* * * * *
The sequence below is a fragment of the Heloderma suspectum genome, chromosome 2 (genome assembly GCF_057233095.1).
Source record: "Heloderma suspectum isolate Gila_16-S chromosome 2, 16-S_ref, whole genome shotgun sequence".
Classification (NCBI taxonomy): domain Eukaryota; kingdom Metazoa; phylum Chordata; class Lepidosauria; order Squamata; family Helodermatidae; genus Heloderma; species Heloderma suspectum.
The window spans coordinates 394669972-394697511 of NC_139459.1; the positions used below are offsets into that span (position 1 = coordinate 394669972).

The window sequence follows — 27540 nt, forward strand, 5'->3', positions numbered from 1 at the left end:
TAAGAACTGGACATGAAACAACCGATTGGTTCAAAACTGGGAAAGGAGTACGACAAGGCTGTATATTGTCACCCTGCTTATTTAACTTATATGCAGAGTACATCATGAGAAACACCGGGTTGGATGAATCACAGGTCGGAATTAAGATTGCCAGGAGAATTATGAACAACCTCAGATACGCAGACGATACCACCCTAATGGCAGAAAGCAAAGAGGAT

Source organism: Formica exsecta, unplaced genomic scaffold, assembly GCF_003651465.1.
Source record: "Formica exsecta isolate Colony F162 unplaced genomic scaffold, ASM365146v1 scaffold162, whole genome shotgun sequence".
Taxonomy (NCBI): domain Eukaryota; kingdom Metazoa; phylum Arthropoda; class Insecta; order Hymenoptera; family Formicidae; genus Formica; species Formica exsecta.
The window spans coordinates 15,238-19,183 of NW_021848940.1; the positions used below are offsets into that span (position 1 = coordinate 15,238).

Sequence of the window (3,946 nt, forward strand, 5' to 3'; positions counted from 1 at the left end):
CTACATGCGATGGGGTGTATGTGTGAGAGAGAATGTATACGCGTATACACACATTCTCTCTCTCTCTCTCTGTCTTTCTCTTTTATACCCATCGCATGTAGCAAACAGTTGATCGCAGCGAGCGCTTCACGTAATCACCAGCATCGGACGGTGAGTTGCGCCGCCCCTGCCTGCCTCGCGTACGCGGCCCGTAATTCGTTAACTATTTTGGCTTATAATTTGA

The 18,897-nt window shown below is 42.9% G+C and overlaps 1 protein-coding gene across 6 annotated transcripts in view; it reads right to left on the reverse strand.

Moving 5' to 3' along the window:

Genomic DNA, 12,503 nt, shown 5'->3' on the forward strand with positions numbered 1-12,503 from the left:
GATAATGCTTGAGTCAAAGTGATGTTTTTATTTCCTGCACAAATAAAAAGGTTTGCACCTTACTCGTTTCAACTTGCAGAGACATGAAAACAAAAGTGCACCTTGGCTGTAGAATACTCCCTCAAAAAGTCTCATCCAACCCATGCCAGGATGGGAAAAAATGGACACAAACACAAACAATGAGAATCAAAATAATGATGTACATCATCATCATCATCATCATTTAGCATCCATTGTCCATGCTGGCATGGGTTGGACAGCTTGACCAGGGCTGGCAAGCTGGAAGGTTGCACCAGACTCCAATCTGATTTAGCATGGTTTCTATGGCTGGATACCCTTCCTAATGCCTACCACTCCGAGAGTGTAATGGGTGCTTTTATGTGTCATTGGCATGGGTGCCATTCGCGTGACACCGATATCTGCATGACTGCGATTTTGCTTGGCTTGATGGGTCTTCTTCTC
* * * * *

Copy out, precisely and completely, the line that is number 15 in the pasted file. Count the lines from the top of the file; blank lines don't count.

Genomic DNA, 12,503 nt, shown 5'->3' on the forward strand with positions numbered 1-12,503 from the left: